Vik Muniz
[Artist, b. 1961, Sao Paulo, Brazil, lives in New York.]

 My first reaction to finding Robert Smithson’s Spiral Jetty in a book was, “Wow, what a great photograph!” I could not believe that someone had gone to so much trouble just to end up with a picture. 
 Illusions as bad as mine make people aware of the fallacies of visual information and the pleasure to be derived from such fallacies. 
 Whenever I am tired of making photographs of drawings, I make drawings of photographs. 
 If you find an idea without form, please let me know because I would love to take a picture of it. 
 Now that photography is a digital medium, the ghost of painting is coming to haunt it: photography no longer retains a sense of truth. I think that's great, because it frees photography from factuality, the same way photography freed painting from factuality in the mid-nineteenth century. 
 I hate to say I’m a photographer, because I learned photography as I went along. But I also hate to say I’m a painter, a draftsman, even an artist. I think it’s good when you’re confused about what you are; it means you haven’t defined yourself as an artist yet.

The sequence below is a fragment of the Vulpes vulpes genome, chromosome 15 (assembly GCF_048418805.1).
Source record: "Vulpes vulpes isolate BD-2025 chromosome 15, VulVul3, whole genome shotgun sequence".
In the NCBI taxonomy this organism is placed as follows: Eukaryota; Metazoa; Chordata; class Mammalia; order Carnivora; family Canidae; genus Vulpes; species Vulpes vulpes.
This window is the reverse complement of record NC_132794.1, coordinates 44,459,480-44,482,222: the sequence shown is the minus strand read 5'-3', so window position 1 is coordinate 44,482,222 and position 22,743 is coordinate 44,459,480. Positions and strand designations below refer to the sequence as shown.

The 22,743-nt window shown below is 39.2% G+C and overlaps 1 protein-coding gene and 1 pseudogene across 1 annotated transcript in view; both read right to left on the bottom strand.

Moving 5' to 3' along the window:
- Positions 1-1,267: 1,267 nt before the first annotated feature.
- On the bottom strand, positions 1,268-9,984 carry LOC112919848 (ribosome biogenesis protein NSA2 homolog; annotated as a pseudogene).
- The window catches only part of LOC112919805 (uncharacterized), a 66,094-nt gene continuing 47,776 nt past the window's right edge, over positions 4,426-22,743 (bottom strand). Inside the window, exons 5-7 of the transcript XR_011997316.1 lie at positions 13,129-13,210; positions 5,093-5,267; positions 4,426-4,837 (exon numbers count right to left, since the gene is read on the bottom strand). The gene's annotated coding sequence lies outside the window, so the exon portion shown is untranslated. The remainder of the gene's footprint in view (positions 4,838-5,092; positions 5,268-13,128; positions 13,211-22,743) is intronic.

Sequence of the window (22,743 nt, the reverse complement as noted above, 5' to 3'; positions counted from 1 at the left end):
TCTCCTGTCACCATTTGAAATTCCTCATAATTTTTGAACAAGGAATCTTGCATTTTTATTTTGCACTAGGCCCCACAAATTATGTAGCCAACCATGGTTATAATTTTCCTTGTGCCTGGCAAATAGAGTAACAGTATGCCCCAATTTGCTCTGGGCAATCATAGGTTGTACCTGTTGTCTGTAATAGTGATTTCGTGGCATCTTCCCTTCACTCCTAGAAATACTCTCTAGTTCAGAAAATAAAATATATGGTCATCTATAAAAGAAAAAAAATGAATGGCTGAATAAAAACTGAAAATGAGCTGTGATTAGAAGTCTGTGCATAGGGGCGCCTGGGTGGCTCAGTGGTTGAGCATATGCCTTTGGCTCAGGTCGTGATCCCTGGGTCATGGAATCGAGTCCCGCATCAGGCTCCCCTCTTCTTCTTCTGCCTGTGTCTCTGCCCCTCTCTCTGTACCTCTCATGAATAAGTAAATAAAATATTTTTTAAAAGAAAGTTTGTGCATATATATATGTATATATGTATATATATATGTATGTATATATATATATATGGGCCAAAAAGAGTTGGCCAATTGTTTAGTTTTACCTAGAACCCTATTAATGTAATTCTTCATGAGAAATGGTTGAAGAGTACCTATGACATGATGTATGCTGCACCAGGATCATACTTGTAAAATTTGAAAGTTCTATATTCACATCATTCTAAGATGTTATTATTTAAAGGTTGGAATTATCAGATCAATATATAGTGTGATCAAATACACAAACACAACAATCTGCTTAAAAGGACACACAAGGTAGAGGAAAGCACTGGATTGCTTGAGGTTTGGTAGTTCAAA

Art objects are inanimate sad bits of matter hanging in the dark when no one is looking. The artist only does half the work; the viewer has to come up with the rest, and it is by empowering the viewer that the miracle of art gains its force. 
 A lot of the time you keep looking for beauty, but it is already there. And if you look with a little bit more intention, you see it. 
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